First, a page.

Tuesday, November 28, 2006

Magic and Society

As a general rule, magic is considered something that belongs to the common people, to tradesmen and servants, and not to be practiced by the gentry or peerage. It's much like how you won't usually find a gentleman spending time working at a forge. Art, learning, sport, and the dalliances of high society are proper pursuits of the gentry, while the peerage is more likely to take part in politics. Both may of course fund business endeavors, but they're not encouraged to go take a direct hand in it unless it involves some kind of "exploration" or "adventure," and then it's only acceptable to go abroad maybe once or twice.

Anyway, magic used by the gentry is... Well, it's not the "done thing." Still, it's most likely to get one snubbed when it comes to invitations to dinner parties and such, not actually get in serious trouble. Though some will invite one specifically to have a party attraction -- a bit of "disreputableness" is always an interest.

That said, there are a handful of taboos that will really get you avoided if not possibly prosecuted. The worst is performing necromancy -- specifically, the binding of a soul into a corpse, creating a zombie.

The dominant religions of the day require the body to return to nature in its own course, to be buried and decay naturally, and one faces quite harsh punishments from the secular authorities for the unlawful defilement of a corpse. The raising of a zombie is punishable by death. If that was not enough, necromancy carries excessive social stigma, so that even the rumor of it upon a person is enough to harm his reputation immeasurably.

Some of the wealthy (and no known commoners) have won trials against them for necromancy, but not a one has been accepted back by polite society. Many leave the land for some far stretch of the empire after this, much impoverished from the cost of the lengthy trials and ostracized from former friends.

Not truly illegal but still rather unaccepted is the use of binds directly upon people. Those who lay claim to "reason" declare that the presence of a bind tattooed upon one is ugly, little better than markings made by savages to denote a tribal membership, and such things are beneath the modern, civilized person. Others will say how impractical it is, for a cut on the flesh could break a bind, and a scar would make it almost impossible to restore the bind. But the real reasons behind this prohibition are rooted deeply in superstition.

Look at it this way. Nobody knows why and how magic works, precisely, just what does work. Someone may know that doing this may do that, but the precise workings down to the smallest bits, as if magic was a machine to be tinkered with? Completely unknown. It's like how most medicines, natural and derived, are to most people -- you may know the precise amounts of laudanum to use to achieve a desired level of intoxication and pain relief, but have no clue how it works on the molecular level. All you know is that it works.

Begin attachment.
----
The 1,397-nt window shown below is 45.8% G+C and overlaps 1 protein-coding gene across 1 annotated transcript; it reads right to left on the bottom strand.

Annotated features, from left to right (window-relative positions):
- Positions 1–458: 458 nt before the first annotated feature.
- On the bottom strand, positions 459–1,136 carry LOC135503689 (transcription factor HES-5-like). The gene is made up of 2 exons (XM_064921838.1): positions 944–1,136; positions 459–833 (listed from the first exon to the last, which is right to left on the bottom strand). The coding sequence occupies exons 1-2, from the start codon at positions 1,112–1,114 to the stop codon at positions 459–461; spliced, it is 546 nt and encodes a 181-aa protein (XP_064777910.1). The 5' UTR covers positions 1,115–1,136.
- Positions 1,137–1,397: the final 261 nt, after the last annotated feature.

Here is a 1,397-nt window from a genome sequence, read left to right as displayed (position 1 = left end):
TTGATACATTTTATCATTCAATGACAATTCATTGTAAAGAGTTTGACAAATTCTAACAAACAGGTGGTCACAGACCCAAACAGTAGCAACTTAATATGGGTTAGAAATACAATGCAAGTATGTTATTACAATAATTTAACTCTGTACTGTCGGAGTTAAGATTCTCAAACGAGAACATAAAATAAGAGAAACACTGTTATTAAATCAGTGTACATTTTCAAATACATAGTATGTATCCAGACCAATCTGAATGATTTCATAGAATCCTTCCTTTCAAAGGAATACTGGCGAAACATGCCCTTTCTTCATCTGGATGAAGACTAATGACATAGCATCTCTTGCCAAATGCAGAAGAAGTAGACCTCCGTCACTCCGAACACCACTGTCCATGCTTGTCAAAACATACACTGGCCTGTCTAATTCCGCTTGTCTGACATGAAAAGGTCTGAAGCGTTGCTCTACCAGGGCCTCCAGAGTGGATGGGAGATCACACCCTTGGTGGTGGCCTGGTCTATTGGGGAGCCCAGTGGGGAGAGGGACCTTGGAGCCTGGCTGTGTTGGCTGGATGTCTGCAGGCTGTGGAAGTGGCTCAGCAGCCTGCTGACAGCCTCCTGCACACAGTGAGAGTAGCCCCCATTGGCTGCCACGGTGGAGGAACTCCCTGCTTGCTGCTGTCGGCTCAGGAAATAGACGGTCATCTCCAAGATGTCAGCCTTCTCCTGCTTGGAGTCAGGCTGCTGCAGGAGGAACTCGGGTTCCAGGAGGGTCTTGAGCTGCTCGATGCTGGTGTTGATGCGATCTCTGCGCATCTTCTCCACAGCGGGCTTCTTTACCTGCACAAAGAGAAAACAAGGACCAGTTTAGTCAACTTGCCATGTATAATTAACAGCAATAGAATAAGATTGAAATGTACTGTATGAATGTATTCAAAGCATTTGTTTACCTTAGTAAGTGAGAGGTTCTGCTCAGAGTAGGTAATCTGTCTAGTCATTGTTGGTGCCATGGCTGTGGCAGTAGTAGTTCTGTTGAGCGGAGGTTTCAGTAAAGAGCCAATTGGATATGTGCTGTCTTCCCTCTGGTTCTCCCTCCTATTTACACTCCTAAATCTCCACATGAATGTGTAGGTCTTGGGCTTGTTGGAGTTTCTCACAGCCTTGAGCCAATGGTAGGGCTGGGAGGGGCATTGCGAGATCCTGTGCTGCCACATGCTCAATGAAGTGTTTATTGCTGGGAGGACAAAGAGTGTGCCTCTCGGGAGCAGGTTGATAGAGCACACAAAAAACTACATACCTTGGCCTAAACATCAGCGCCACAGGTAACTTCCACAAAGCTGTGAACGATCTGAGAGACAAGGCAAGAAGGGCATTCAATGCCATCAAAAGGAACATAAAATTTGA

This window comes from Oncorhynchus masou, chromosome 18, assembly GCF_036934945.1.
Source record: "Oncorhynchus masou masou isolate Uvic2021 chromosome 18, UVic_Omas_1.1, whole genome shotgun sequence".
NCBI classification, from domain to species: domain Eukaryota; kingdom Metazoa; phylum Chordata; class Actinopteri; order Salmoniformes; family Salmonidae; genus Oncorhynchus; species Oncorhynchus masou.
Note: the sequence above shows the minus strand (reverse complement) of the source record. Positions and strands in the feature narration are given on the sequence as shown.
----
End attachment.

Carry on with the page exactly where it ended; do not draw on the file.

So, to continue, the superstitions... At its most basic, it is a fear that to accept a foreign spirit into one's own body, no matter the kind, will lead to loss of control and eventual possession by that spirit.

For example, a common bind worked into wineglasses is one that protects against substances severely poisonous to humans. If one was to pour poisoned wine into such a glass, the poison would seperate out of the solution and slough off onto the table, while the wine itself went straight into the glass. If such a bind was worked around a person's neck, so that poison would never go down their throat, it would still collect in their throat and they would have to cough it out. But they would also have a spirit bound into their body for the bind to work, centered close to where one's voice seems to issue forth.

The superstitious fear is thus: how will we know for certain whether the words spoken by the person are his own, or those of the spirit in his throat? If a bind was worked over a person's heart or on his forehead, would his body necessarily remain his own? Users of magic cannot say much either way -- they claim that the spirits are not intelligent, but how much do they really know? How wrong could they be?

Also connected into this prohibition is the fear that the use of binds on people is dangerously close to necromancy. If one is unwilling to have some magic done on their body while dead, what of while they are alive? Indeed, a bind worked upon a person while alive may end up trapping the soul within the body upon death, a greatly-feared torment from whence many believe comes incredible damage to their mortal soul. The risk, it is deemed, is not worth it. And any willing to take that risk upon themselves are fools at best. Those who would put others to that risk are quite near to monstrous.

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